If desired, the polymer used in coating (ii) may also comprise, as polymerised units, 0.1 to 25% by weight substituted and unsubstituted polyfunctional ethylenically unsaturated monomers such as allylmethacrylate, diallylphthalate, 1,4-butyleneglycol di(meth)acrylate, 1,6-hexanediol diacrylate and divinylbenzene. Such monomers tend to induce premature crosslinking or gelling of the copolymer.

The copolymer used in coating (ii) is preferably a thermoplastic or substantially uncrosslinked copolymer when it is applied (in its uncured state) to the substrate.

The polymer used in coating (ii) may comprise acid functional pendant moiety sufficient to provide the polymer with an acid number of from 1 to 325, preferably from 3 to 130. The desired acid number is achieved by controlling the amount of acid functional monomer utilized in the polymer by a known method.

The polymer used in coating (ii) preferably has a glass transition temperature of from -40° C. to 120° C., as measured by differential scanning calorimetry. The Tg is is reported at the mid-point of the inflection using the half-height method. A polymer having a Tg of from 0° C. to 90° C. is most preferred. Preferably, the polymer has a GPC weight average molecular weight of 500 to 5,000,000. The GPC weight average molecular weight can be adjusted through the appropriate use of methods known in the art such as by the use of chain transfer agents. "GPC" weight average molecular weight means the average molecular weight as determined by gel permeation chromatography as described on page 4 of The Characterization of Polymers published by Rohm and Haas Company in 1976, utilizing polymethymethacrylate as the standard. The average particle size on the diameter of the polymer particles suitable for use in the coating (ii) is preferably from 20 to 1000 nm, more preferably 30 to 500 nm.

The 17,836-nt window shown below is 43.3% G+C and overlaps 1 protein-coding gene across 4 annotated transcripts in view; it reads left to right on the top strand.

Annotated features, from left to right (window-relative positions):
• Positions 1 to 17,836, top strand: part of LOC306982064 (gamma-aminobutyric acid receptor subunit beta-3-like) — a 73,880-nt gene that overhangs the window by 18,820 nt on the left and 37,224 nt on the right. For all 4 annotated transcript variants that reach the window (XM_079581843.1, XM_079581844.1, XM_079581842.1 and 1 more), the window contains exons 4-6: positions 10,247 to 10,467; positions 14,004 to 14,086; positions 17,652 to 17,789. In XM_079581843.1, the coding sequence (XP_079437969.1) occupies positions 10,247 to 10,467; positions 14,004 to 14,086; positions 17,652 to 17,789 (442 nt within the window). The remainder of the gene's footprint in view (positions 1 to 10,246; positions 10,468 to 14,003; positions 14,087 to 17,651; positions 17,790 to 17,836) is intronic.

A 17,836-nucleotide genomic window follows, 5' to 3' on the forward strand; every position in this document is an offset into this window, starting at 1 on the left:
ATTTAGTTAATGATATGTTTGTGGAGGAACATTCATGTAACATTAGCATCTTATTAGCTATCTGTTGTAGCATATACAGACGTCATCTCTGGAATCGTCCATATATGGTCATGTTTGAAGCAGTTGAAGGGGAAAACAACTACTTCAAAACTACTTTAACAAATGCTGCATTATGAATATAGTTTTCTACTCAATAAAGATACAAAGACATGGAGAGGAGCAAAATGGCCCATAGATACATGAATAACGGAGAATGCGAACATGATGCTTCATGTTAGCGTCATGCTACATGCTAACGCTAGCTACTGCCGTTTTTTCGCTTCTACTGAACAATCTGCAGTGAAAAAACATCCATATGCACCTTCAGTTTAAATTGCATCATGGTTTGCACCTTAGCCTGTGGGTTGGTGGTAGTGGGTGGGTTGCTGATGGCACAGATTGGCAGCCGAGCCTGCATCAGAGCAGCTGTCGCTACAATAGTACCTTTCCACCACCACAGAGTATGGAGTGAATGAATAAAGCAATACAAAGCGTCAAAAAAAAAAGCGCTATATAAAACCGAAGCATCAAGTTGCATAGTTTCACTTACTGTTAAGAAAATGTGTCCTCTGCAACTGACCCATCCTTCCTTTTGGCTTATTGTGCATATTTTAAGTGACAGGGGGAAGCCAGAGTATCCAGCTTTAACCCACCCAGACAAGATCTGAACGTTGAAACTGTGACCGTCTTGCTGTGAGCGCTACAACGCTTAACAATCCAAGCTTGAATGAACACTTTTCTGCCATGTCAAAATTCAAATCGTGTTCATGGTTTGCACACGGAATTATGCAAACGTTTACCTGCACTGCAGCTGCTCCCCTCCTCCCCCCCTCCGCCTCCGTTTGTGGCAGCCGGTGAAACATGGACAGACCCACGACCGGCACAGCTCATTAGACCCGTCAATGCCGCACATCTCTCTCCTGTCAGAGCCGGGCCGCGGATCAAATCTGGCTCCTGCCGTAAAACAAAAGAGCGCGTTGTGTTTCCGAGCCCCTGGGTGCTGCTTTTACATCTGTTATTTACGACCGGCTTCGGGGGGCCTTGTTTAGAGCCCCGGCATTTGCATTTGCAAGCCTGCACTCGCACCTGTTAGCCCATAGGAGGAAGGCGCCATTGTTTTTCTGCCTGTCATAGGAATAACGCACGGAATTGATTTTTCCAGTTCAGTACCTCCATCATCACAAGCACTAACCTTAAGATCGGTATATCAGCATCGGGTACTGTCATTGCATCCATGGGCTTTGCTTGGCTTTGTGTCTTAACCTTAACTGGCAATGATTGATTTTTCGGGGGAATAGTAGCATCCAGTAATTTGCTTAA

The aqueous composition in coating (ii) may comprise at least two mutually incompatible copolymers, at least one of which is the polymer having carbonyl functional moities described above. These mutually incompatible copolymers may be present in the following morphological configurations, for example, core/shell particles with complete shell phases surrounding a single core, core/shell particles with shell phases incompletely encapsulating the core, core/shell particles with a multiplicity of cores, interpenetrating network particles, and multilobal particles described in the commonly assigned U.S. Pat. No. 4,791,151. In all these cases, the majority of the surface area of the particle will be occupied by at least one outer phase and the interior of the particle will be occupied by at least one inner phase. The mutual incompatibility of the two polymer compositions may be determined in various ways known in the art. The use of scanning electron microscopy using staining techniques to emphasise the difference between the appearance of the phases, for example, is such a technique.

In a further embodiment of the invention, the polymer used in coating (ii) may be blended with other polymers, such as those polymers normally found in paints and other coatings. For example, the copolymer (ii) may be blended with a polyurethane, a polyester, a polyamide, an acrylic copolymer, a styrene-acrylic copolymer or another polymer, or mixtures of two or more of such polymers.